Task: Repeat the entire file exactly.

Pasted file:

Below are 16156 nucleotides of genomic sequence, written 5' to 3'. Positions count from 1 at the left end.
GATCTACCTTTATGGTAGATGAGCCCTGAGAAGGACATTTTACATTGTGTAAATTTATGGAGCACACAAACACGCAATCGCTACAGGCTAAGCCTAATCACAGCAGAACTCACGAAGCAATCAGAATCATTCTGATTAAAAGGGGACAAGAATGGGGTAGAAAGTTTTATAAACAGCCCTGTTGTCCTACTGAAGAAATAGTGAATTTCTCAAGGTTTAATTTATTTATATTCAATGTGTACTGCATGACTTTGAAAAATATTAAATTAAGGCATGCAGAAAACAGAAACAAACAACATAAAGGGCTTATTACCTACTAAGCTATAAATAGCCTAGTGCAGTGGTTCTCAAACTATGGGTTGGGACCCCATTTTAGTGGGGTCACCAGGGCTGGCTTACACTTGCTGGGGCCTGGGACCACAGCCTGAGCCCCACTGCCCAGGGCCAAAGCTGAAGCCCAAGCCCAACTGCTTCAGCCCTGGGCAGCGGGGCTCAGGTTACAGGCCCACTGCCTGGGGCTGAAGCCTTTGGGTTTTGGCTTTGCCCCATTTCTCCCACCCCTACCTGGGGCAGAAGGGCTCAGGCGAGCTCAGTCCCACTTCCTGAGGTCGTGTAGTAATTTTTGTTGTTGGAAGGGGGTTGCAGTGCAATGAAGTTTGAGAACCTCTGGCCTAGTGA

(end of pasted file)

Below are 16156 nucleotides of genomic sequence, written 5' to 3'. Positions count from 1 at the left end.
GATCTACCTTTATGGTAGATGAGCCCTGAGAAGGACATTTTACATTGTGTAAATTTATGGAGCACACAAACACGCAATCGCTACAGGCTAAGCCTAATCACAGCAGAACTCACGAAGCAATCAGAATCATTCTGATTAAAAGGGGACAAGAATGGGGTAGAAAGTTTTATAAACAGCCCTGTTGTCCTACTGAAGAAATAGTGAATTTCTCAAGGTTTAATTTATTTATATTCAATGTGTACTGCATGACTTTGAAAAATATTAAATTAAGGCATGCAGAAAACAGAAACAAACAACATAAAGGGCTTATTACCTACTAAGCTATAAATAGCCTAGTGCAGTGGTTCTCAAACTATGGGTTGGGACCCCATTTTAGTGGGGTCACCAGGGCTGGCTTACACTTGCTGGGGCCTGGGACCACAGCCTGAGCCCCACTGCCCAGGGCCAAAGCTGAAGCCCAAGCCCAACTGCTTCAGCCCTGGGCAGCGGGGCTCAGGTTACAGGCCCACTGCCTGGGGCTGAAGCCTTTGGGTTTTGGCTTTGCCCCATTTCTCCCACCCCTACCTGGGGCAGAAGGGCTCAGGCGAGCTCAGTCCCACTTCCTGAGGTCGTGTAGTAATTTTTGTTGTTGGAAGGGGGTTGCAGTGCAATGAAGTTTGAGAACCTCTGGCCTAGTGA